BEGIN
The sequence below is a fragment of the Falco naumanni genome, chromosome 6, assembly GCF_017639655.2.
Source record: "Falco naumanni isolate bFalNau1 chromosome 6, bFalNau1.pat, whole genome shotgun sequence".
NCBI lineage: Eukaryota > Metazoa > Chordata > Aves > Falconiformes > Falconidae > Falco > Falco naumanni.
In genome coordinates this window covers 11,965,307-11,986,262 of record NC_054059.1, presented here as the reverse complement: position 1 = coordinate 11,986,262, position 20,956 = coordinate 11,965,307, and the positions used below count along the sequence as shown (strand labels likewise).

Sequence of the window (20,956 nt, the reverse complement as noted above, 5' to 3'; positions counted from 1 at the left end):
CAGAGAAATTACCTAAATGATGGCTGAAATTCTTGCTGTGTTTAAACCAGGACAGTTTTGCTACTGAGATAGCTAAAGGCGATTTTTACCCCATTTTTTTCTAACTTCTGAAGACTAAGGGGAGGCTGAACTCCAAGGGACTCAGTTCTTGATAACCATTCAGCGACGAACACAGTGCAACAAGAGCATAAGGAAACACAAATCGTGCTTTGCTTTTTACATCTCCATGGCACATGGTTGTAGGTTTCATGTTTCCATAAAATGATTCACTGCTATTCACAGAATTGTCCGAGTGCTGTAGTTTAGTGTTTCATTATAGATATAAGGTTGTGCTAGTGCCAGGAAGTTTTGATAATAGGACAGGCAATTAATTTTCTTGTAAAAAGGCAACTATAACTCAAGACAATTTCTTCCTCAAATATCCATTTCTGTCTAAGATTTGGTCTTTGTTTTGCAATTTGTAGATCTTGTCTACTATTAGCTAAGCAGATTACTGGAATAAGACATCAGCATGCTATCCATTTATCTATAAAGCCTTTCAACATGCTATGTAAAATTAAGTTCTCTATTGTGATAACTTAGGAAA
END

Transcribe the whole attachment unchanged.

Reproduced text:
The sequence below is a fragment of the Falco naumanni genome, chromosome 6, assembly GCF_017639655.2.
Source record: "Falco naumanni isolate bFalNau1 chromosome 6, bFalNau1.pat, whole genome shotgun sequence".
NCBI lineage: Eukaryota > Metazoa > Chordata > Aves > Falconiformes > Falconidae > Falco > Falco naumanni.
In genome coordinates this window covers 11,965,307-11,986,262 of record NC_054059.1, presented here as the reverse complement: position 1 = coordinate 11,986,262, position 20,956 = coordinate 11,965,307, and the positions used below count along the sequence as shown (strand labels likewise).

Sequence of the window (20,956 nt, the reverse complement as noted above, 5' to 3'; positions counted from 1 at the left end):
CAGAGAAATTACCTAAATGATGGCTGAAATTCTTGCTGTGTTTAAACCAGGACAGTTTTGCTACTGAGATAGCTAAAGGCGATTTTTACCCCATTTTTTTCTAACTTCTGAAGACTAAGGGGAGGCTGAACTCCAAGGGACTCAGTTCTTGATAACCATTCAGCGACGAACACAGTGCAACAAGAGCATAAGGAAACACAAATCGTGCTTTGCTTTTTACATCTCCATGGCACATGGTTGTAGGTTTCATGTTTCCATAAAATGATTCACTGCTATTCACAGAATTGTCCGAGTGCTGTAGTTTAGTGTTTCATTATAGATATAAGGTTGTGCTAGTGCCAGGAAGTTTTGATAATAGGACAGGCAATTAATTTTCTTGTAAAAAGGCAACTATAACTCAAGACAATTTCTTCCTCAAATATCCATTTCTGTCTAAGATTTGGTCTTTGTTTTGCAATTTGTAGATCTTGTCTACTATTAGCTAAGCAGATTACTGGAATAAGACATCAGCATGCTATCCATTTATCTATAAAGCCTTTCAACATGCTATGTAAAATTAAGTTCTCTATTGTGATAACTTAGGAAA